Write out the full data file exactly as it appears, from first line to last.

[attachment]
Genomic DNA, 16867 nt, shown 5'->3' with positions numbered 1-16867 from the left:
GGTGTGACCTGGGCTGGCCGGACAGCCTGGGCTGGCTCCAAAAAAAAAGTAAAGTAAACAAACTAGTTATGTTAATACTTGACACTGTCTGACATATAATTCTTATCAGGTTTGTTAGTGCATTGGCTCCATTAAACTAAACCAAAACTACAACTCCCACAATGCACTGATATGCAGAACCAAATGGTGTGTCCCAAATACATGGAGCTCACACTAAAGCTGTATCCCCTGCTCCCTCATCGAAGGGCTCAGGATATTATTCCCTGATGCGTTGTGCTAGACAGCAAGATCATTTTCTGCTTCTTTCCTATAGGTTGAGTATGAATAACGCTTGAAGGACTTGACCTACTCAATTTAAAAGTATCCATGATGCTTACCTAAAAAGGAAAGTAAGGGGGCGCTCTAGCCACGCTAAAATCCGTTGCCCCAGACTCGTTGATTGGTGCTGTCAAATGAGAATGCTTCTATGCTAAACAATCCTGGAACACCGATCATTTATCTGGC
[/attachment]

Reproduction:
Genomic DNA, 16867 nt, shown 5'->3' with positions numbered 1-16867 from the left:
GGTGTGACCTGGGCTGGCCGGACAGCCTGGGCTGGCTCCAAAAAAAAAGTAAAGTAAACAAACTAGTTATGTTAATACTTGACACTGTCTGACATATAATTCTTATCAGGTTTGTTAGTGCATTGGCTCCATTAAACTAAACCAAAACTACAACTCCCACAATGCACTGATATGCAGAACCAAATGGTGTGTCCCAAATACATGGAGCTCACACTAAAGCTGTATCCCCTGCTCCCTCATCGAAGGGCTCAGGATATTATTCCCTGATGCGTTGTGCTAGACAGCAAGATCATTTTCTGCTTCTTTCCTATAGGTTGAGTATGAATAACGCTTGAAGGACTTGACCTACTCAATTTAAAAGTATCCATGATGCTTACCTAAAAAGGAAAGTAAGGGGGCGCTCTAGCCACGCTAAAATCCGTTGCCCCAGACTCGTTGATTGGTGCTGTCAAATGAGAATGCTTCTATGCTAAACAATCCTGGAACACCGATCATTTATCTGGC